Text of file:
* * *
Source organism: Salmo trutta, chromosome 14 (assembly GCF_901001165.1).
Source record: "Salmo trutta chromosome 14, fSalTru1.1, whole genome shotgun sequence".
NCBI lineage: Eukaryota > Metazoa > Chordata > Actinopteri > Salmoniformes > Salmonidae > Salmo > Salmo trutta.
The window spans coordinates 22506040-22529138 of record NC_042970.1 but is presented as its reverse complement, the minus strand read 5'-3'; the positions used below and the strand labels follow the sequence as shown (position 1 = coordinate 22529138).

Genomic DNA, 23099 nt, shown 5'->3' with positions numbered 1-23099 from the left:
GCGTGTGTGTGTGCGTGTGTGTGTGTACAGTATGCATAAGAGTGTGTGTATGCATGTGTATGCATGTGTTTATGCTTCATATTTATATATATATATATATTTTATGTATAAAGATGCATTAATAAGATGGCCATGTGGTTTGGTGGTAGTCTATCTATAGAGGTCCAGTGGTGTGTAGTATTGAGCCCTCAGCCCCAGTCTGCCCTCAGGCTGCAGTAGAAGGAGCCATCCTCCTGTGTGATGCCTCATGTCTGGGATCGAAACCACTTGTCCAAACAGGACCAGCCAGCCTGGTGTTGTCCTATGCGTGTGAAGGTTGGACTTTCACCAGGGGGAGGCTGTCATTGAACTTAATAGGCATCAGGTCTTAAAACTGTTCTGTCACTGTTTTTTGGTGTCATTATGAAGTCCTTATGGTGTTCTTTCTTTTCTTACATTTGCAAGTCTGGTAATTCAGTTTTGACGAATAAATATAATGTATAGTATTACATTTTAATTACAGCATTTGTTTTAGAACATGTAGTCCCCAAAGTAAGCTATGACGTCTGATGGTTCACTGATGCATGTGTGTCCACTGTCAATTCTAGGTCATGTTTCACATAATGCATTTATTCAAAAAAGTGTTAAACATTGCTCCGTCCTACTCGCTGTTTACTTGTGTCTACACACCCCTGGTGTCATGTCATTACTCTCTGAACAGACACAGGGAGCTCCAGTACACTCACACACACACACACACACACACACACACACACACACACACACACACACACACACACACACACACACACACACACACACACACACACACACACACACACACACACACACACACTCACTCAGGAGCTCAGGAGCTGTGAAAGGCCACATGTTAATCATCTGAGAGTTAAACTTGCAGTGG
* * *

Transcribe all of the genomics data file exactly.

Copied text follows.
Source organism: Salmo trutta, chromosome 14 (assembly GCF_901001165.1).
Source record: "Salmo trutta chromosome 14, fSalTru1.1, whole genome shotgun sequence".
NCBI lineage: Eukaryota > Metazoa > Chordata > Actinopteri > Salmoniformes > Salmonidae > Salmo > Salmo trutta.
The window spans coordinates 22506040-22529138 of record NC_042970.1 but is presented as its reverse complement, the minus strand read 5'-3'; the positions used below and the strand labels follow the sequence as shown (position 1 = coordinate 22529138).

Genomic DNA, 23099 nt, shown 5'->3' with positions numbered 1-23099 from the left:
GCGTGTGTGTGTGCGTGTGTGTGTGTACAGTATGCATAAGAGTGTGTGTATGCATGTGTATGCATGTGTTTATGCTTCATATTTATATATATATATATATTTTATGTATAAAGATGCATTAATAAGATGGCCATGTGGTTTGGTGGTAGTCTATCTATAGAGGTCCAGTGGTGTGTAGTATTGAGCCCTCAGCCCCAGTCTGCCCTCAGGCTGCAGTAGAAGGAGCCATCCTCCTGTGTGATGCCTCATGTCTGGGATCGAAACCACTTGTCCAAACAGGACCAGCCAGCCTGGTGTTGTCCTATGCGTGTGAAGGTTGGACTTTCACCAGGGGGAGGCTGTCATTGAACTTAATAGGCATCAGGTCTTAAAACTGTTCTGTCACTGTTTTTTGGTGTCATTATGAAGTCCTTATGGTGTTCTTTCTTTTCTTACATTTGCAAGTCTGGTAATTCAGTTTTGACGAATAAATATAATGTATAGTATTACATTTTAATTACAGCATTTGTTTTAGAACATGTAGTCCCCAAAGTAAGCTATGACGTCTGATGGTTCACTGATGCATGTGTGTCCACTGTCAATTCTAGGTCATGTTTCACATAATGCATTTATTCAAAAAAGTGTTAAACATTGCTCCGTCCTACTCGCTGTTTACTTGTGTCTACACACCCCTGGTGTCATGTCATTACTCTCTGAACAGACACAGGGAGCTCCAGTACACTCACACACACACACACACACACACACACACACACACACACACACACACACACACACACACACACACACACACACACACACACACACACACACACACACACACACACACACACACTCACTCAGGAGCTCAGGAGCTGTGAAAGGCCACATGTTAATCATCTGAGAGTTAAACTTGCAGTGG